Unravel Cancer: Experiences with family battling cancer: April 2010
09 April 2010
02:01   Brother update

Last week my brother went in for his usual MRI, and there were more growths that had developed and shown up on the test. Everybody was crushed.

He now has to go through a full body scan, which hasn't been scheduled yet. Maybe these new growths are just benign and stuff. One can hope, at least.

I called him to check in, since we hadn't talked in a while. He had just come back from an awesome spring break with his kids. It was wonderful to hear that they are still all so close, and spending so much time together. These precious times are numbered, as they are for us all, but especially for him & his family.

He said that the kids didn't remember he was sick anymore; they acted as if everything was back to normal. I sure hopeso, for their sake.

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01:49   Other

Been meaning to write about this for some time, but have had very little free time lately.

A few weeks back I met a guy through a mutual friend. He's a climber & a skier, a double-word score. So, I really wanted to meet him to see if he was as nice & wonderful as my pal said he was.

In the course of our first climbing date, the story of my family's cancer last year came up. He was visbily irritated. When I asked about his experiences with things like this, he launched into his personal saga about his uncle dying of a brain tumor, stage 4, several years ago.

It was touching that he opened up like this, and it was wonderful, albeit a kind of bummer, to hear his story. Towards the end, we talked about how we had each coped, etc. I told him about this blog, and also about other blogs I had read where people were dwelling in the pain & suffering & grief quite heavily. I explained to this person that I had to stop reading those because it kept me wallowing in the emotional mire, instead of moving on with my life. I told him how happiness was a choice every day, and that I wanted to choose happiness, instead of reading blogs that would influence me to choose unhappiness.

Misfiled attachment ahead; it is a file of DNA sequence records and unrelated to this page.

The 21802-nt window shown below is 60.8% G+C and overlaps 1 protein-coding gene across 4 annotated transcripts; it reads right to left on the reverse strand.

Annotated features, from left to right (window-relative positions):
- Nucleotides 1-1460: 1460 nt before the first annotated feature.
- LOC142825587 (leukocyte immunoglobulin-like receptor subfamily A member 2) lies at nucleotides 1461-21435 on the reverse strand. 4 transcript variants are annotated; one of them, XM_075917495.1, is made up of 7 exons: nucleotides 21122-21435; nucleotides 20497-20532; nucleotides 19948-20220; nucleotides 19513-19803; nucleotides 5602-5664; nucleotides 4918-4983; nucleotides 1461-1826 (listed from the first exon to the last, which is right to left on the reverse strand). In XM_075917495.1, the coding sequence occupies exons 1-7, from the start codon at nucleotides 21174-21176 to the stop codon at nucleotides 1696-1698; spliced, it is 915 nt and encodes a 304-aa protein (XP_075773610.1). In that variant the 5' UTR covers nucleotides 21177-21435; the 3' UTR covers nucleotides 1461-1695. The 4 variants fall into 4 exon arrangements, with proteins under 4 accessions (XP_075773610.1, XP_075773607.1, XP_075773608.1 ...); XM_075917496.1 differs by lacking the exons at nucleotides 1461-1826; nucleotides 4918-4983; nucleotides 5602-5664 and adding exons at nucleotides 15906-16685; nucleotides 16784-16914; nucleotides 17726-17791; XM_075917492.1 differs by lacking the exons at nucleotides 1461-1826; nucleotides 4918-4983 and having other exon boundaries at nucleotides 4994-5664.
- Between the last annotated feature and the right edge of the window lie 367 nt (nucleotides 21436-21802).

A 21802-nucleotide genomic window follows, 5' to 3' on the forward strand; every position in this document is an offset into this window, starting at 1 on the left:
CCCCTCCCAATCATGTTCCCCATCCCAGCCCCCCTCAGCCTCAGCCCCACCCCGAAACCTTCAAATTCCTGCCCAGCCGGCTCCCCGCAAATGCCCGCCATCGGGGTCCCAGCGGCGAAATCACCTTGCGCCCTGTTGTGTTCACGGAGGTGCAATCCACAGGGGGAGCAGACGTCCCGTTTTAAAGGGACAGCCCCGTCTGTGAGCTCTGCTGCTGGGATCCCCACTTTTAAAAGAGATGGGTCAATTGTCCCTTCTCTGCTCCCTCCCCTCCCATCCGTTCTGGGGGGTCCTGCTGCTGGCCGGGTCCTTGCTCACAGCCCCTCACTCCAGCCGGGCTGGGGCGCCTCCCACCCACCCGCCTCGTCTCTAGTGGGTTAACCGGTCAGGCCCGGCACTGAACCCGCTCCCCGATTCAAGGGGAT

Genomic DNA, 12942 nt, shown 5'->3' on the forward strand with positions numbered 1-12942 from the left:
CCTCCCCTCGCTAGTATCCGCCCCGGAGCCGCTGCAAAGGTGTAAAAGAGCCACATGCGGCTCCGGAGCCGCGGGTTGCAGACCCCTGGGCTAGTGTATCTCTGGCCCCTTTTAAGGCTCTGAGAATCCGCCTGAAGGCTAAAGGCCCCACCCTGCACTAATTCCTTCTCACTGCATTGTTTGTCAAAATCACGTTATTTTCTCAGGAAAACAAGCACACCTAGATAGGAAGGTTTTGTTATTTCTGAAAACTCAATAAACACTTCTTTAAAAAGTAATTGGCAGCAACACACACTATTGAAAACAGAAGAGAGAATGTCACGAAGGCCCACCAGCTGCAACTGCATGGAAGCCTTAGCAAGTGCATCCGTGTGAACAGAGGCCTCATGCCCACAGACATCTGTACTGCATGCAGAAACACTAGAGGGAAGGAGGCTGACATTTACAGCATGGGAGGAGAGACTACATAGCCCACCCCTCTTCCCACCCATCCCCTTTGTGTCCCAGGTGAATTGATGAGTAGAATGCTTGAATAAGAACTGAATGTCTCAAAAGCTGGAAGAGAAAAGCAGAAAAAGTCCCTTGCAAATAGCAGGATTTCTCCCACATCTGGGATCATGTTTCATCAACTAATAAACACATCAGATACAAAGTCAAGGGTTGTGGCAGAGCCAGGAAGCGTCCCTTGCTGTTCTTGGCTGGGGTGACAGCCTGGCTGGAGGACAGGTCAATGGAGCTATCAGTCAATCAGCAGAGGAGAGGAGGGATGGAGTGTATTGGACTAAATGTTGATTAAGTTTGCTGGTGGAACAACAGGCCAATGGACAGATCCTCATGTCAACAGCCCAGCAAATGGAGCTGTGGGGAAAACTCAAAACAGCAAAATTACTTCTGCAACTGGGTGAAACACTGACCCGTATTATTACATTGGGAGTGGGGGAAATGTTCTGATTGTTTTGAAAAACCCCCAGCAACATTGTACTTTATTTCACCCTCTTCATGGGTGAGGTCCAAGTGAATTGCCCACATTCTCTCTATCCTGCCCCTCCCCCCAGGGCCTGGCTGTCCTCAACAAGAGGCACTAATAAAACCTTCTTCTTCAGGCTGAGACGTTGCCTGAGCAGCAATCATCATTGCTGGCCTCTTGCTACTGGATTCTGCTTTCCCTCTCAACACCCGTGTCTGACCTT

His reaction was certainly unexpected. "Well, there was nothing happy about my uncle dying. I couldn't find anything good that came out if it," he gruffed. Wah - I felt bad. It seemed like I stepped on his toes. But, later I realized I shouldn't have apologized. At the end of the day, there was no harm being done, and his reaction was about his own unresolved grief.

But, what it did teach me was to maybe keep my opinions to myself more. Everybody goes through a family tragedy like death by cancer differently. No one person has the same experience & emotional process as another. So, I realized that I was being pushy & opinionated (as usual), without being more compassionate that his experience might be different.

I let the moment go, and moved on, and continued to have a nice time climbing. But, it dawned me how lucky I am to be walking a spiritual path. By tapping into a power greater than me, these tragic family events have lost a lot of charge. I've come to accept mortality much better, both my brother's, my mom's, and my own.

Yet another wonderful lesson in humility and compassion. Again, I felt grateful for cancer entering into my life, for it's given me an opportunity to grow in ways I never imagined.

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01:31   Old blog from March 2nd

March 2nd, 2010 - An American in the Nuremberg Messe
Holy crud, it was cold this morning! Even the walk from the hotel door to the cab was painful. Then, I forgot my wallet, and needed to have the cab turn around & dash back to the hotel.

The previous day’s hangover had not cleared my brain, apparently. Yikes, I know I’m a lightweight these days, but I felt worse than a colleage three-day weekend consecutive bender. Even the elevator ride two floors down to the breakfast restaurant nearly made me dry-heave. This aging thing creeps up on you when you least expect it, I tell you…

When we arrived at the convention center, there were several other conferences, and no signs whatsoever on where my taxi should go for my conference. Many zigs and zags later, we finally arrived at the conference entrance. However, I had forgotten to register for the show. Overcoming this hurdle by simply asking for an exhibotrs pass to my compoany’s booth (which was given to me with no ID check at all – hello) , I hi-tailed it into the show floor. I was met with a maze like plastic canopy over several walkways into enormously large show halls, that were all interconnected with additional maze hallways. Could it get any worse? How is it possible to have two examples of poor German engineering in one trip? I was starting to lose my faith in the stereotype.